(a/k/a the last Anthrax album I ever purchased. This post was handwritten about six hours ago, shortly after noon, for proper reference)
Once upon a time, I was able to relax like no one else. I'd think nothing of spending the day sitting on the balcony with some music or hours on a bar patio with a book and a steady stream of Pilsner Urquell.
Those days are long gone, man. No matter what I accomplish in a day, I'm fixated on what I didn't, and no matter what I'm doing, I'm worrying about what I'm not.
Take today: I'm writing this at 12:30 pm. Since waking at 4:30, I've done some writing, done the dishes, done a few loads of laundry, carried out a few favors for friends, dropped some mail off, paid bills, gone grocery shopping, gone for a walk, and now I'm taking a break, enjoying the weather (gorgeous! Every spring I believe, for a few weeks, that Atlanta is paradise), looking at pretty girls and enjoying a Bloody Mary.
Well-deserved break, no? But good lord, I haven't done any reading, or work on the novel, or cleaned my bedroom, or cleaned the bathroom, or ... you get the idea.
Even pure leisure time isn't as relaxing and enjoyable as it could be. I can't simply watch a movie at home -- not when I could also be reading or cooking or catching up on e-mail. As you might imagine, this hampers the film experience, and it's a rare film that I sit down and watch all the way through in one sitting (so kudos to "Kontroll" and "Pepe Le Moko," two films I actually watched all in one gulp).
I don't have a good explanation for this often self-defeating hyperkineticness. Part of it may be lack of human contact -- after Friday night's foolishness I was largely housebound and solitary yesterday (I did go down to Eclipse di Sol to see friends, but when all of those friends are on the other side of the bar serving up Peronis, people start to refer to you as having a "problem"), so maybe I am a little bit stir crazy today. When I'm with friends, the impatience and neurosis lessens.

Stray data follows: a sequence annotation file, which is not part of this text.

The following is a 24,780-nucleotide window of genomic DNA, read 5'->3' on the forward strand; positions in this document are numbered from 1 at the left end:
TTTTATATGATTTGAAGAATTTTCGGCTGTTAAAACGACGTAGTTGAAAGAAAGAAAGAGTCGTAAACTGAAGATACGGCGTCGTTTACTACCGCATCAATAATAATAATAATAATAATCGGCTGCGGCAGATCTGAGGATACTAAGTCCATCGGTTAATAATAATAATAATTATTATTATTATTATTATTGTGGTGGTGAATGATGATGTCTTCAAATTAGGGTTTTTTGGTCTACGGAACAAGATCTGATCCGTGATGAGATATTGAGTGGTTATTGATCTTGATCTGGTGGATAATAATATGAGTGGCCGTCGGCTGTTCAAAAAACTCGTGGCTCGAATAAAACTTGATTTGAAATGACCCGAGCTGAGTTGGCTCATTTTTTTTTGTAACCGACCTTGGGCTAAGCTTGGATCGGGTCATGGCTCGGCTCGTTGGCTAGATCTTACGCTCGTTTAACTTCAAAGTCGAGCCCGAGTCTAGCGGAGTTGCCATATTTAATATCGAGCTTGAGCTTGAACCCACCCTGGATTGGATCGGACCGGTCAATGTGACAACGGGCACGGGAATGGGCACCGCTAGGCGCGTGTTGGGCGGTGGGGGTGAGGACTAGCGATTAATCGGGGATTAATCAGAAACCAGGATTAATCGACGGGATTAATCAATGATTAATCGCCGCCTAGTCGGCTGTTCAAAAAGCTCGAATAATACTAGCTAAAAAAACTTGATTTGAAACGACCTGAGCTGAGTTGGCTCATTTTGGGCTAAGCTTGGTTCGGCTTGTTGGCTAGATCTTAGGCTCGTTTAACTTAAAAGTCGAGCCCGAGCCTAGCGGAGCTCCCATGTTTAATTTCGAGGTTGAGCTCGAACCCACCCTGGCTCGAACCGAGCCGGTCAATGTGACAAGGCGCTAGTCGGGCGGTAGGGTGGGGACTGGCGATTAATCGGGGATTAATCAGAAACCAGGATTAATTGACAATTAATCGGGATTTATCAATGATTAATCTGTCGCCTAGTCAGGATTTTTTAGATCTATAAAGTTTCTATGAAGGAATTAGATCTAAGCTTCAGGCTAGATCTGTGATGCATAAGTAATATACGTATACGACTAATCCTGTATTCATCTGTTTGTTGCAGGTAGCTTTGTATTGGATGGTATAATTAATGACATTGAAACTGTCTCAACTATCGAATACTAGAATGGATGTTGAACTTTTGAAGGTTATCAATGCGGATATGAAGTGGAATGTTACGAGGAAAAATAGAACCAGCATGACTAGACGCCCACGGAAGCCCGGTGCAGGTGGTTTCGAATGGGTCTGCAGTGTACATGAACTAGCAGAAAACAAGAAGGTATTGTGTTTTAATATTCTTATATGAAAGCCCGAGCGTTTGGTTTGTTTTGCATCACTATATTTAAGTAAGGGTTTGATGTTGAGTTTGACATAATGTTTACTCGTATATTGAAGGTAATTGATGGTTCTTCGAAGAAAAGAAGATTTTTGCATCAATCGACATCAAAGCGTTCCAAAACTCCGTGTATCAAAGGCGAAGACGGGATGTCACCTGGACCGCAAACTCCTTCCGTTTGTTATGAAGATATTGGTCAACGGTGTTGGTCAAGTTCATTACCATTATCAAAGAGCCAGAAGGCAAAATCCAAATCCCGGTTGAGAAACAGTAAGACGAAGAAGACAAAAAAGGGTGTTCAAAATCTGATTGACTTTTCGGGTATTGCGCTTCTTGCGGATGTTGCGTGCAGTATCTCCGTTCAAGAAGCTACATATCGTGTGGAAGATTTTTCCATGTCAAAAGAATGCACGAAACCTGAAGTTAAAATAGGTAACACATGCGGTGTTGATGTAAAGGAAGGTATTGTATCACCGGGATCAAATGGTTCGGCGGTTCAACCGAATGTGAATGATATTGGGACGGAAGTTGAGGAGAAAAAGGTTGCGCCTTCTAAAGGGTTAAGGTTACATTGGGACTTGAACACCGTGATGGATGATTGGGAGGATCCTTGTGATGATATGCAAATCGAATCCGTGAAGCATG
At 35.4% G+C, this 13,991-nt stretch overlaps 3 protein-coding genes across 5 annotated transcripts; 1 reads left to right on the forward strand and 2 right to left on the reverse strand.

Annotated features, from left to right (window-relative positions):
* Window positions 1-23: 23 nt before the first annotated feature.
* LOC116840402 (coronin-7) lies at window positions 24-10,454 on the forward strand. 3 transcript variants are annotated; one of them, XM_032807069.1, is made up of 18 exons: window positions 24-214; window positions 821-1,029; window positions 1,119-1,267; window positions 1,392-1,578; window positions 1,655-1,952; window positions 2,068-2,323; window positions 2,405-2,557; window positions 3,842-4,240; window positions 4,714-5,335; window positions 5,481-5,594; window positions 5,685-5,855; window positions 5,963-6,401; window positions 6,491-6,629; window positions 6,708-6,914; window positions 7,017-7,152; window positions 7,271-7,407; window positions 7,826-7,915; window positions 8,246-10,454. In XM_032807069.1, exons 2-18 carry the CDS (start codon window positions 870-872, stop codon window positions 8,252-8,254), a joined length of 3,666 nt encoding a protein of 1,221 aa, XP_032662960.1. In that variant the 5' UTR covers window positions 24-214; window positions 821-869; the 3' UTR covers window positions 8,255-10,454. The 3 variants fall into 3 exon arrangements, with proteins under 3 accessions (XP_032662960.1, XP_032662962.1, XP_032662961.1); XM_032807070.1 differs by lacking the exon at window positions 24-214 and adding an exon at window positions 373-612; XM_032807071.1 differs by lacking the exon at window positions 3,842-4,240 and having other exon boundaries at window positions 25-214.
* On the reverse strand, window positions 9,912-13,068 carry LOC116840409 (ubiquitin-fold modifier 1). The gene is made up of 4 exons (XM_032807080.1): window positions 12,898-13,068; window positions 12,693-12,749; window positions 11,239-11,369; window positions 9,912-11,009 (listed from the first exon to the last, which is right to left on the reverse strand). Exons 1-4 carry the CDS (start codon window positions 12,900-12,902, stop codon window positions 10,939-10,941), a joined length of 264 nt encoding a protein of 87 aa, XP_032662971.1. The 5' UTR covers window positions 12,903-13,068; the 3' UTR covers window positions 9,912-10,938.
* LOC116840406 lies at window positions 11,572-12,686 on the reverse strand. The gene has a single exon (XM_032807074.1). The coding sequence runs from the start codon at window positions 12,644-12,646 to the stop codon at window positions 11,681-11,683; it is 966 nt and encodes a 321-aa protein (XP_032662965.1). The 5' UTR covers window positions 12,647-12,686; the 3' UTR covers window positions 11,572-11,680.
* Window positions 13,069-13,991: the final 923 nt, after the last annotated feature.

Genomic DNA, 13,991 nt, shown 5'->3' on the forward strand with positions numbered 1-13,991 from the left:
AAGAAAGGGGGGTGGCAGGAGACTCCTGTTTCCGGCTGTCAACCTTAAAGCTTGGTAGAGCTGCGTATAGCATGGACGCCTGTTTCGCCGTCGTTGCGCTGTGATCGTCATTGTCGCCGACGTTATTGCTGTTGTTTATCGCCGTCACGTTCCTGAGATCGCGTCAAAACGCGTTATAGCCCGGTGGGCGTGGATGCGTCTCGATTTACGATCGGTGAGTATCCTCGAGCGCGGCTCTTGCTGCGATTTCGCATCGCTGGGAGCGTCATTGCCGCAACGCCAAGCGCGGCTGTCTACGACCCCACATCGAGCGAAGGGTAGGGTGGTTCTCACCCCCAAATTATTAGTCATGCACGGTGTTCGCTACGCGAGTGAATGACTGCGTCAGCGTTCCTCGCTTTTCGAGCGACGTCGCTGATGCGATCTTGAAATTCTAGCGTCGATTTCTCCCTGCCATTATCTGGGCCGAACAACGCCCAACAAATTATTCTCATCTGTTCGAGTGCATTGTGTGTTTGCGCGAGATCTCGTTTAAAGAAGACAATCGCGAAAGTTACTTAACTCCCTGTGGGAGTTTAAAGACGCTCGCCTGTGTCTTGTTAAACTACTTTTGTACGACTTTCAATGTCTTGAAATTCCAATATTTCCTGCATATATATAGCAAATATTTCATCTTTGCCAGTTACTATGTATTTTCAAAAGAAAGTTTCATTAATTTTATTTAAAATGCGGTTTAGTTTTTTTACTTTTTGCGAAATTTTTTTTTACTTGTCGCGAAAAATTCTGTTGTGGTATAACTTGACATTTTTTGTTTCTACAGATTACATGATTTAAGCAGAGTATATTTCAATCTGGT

But this has been growing for some years now. When I left Boulder in 1999, it was a bit of a jolt -- I remember telling a friend just months later that it was a shock to realize I wasn't going to be 25 forever. A friend recently called it a "fake world," which is both harsh and accurate. When I lived in Boulder, a city that cultivates a sort of false immortality, I'd sit on the porch watching it rain and down a bottle of wine, and feel all was right with the world. After moving out here, a vague sense developed that I was wasting my life.
And then there's the curse of unfulfilled goals. This past year, more than ever, there's been a sense of time slipping away. The books I haven't written, the trips I haven't taken, the women I haven't seduced, all loom larger than ever. A good portion of the things that hover over me deal with this rather than the more banal bathroom-cleaning duties -- I should be learning Czech/hammering out a script/planning a trip to Yerevan/etc.
I've discussed this state of mind with a few friends lately, enough to know I'm not alone and that this isn't peculiar to me. How to sort it out, at least partially -- that's less clear. I travel back to Boulder soon, for a week's vacation -- perhaps that will calm me. Must remember to avoid the one-sitting bottles of wine, though.